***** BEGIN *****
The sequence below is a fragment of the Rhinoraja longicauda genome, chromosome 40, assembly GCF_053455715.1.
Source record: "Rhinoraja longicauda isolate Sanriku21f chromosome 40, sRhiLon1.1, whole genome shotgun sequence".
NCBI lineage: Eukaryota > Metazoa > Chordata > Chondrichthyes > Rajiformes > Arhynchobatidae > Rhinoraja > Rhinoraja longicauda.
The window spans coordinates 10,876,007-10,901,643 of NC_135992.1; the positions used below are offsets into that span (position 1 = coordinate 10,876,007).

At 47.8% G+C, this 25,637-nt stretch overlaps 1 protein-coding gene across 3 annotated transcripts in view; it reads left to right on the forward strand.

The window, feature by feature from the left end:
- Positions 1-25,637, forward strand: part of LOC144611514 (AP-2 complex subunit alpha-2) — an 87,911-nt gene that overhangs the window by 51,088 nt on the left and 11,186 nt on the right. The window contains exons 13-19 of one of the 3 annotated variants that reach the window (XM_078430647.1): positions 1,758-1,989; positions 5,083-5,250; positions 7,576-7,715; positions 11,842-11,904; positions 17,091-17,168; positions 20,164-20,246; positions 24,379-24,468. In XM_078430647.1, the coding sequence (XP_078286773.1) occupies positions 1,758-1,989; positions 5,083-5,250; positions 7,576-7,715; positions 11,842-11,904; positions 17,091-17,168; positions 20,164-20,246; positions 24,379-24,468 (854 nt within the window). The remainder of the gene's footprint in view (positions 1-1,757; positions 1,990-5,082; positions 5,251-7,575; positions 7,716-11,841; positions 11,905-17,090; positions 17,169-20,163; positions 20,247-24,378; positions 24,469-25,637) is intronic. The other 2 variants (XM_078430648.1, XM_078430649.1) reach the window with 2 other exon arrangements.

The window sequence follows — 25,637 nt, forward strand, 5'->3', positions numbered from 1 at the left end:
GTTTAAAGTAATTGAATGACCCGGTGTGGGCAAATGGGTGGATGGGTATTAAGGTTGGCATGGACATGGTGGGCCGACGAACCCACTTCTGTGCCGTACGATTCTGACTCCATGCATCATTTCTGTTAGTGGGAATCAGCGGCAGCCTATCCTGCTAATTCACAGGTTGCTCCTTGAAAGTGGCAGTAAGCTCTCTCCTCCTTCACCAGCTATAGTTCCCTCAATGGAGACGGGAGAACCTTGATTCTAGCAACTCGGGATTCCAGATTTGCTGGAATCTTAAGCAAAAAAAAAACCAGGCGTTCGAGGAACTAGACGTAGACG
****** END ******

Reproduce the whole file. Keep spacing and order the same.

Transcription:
The sequence below is a fragment of the Rhinoraja longicauda genome, chromosome 40, assembly GCF_053455715.1.
Source record: "Rhinoraja longicauda isolate Sanriku21f chromosome 40, sRhiLon1.1, whole genome shotgun sequence".
NCBI lineage: Eukaryota > Metazoa > Chordata > Chondrichthyes > Rajiformes > Arhynchobatidae > Rhinoraja > Rhinoraja longicauda.
The window spans coordinates 10,876,007-10,901,643 of NC_135992.1; the positions used below are offsets into that span (position 1 = coordinate 10,876,007).

At 47.8% G+C, this 25,637-nt stretch overlaps 1 protein-coding gene across 3 annotated transcripts in view; it reads left to right on the forward strand.

The window, feature by feature from the left end:
- Positions 1-25,637, forward strand: part of LOC144611514 (AP-2 complex subunit alpha-2) — an 87,911-nt gene that overhangs the window by 51,088 nt on the left and 11,186 nt on the right. The window contains exons 13-19 of one of the 3 annotated variants that reach the window (XM_078430647.1): positions 1,758-1,989; positions 5,083-5,250; positions 7,576-7,715; positions 11,842-11,904; positions 17,091-17,168; positions 20,164-20,246; positions 24,379-24,468. In XM_078430647.1, the coding sequence (XP_078286773.1) occupies positions 1,758-1,989; positions 5,083-5,250; positions 7,576-7,715; positions 11,842-11,904; positions 17,091-17,168; positions 20,164-20,246; positions 24,379-24,468 (854 nt within the window). The remainder of the gene's footprint in view (positions 1-1,757; positions 1,990-5,082; positions 5,251-7,575; positions 7,716-11,841; positions 11,905-17,090; positions 17,169-20,163; positions 20,247-24,378; positions 24,469-25,637) is intronic. The other 2 variants (XM_078430648.1, XM_078430649.1) reach the window with 2 other exon arrangements.

The window sequence follows — 25,637 nt, forward strand, 5'->3', positions numbered from 1 at the left end:
GTTTAAAGTAATTGAATGACCCGGTGTGGGCAAATGGGTGGATGGGTATTAAGGTTGGCATGGACATGGTGGGCCGACGAACCCACTTCTGTGCCGTACGATTCTGACTCCATGCATCATTTCTGTTAGTGGGAATCAGCGGCAGCCTATCCTGCTAATTCACAGGTTGCTCCTTGAAAGTGGCAGTAAGCTCTCTCCTCCTTCACCAGCTATAGTTCCCTCAATGGAGACGGGAGAACCTTGATTCTAGCAACTCGGGATTCCAGATTTGCTGGAATCTTAAGCAAAAAAAAAACCAGGCGTTCGAGGAACTAGACGTAGACG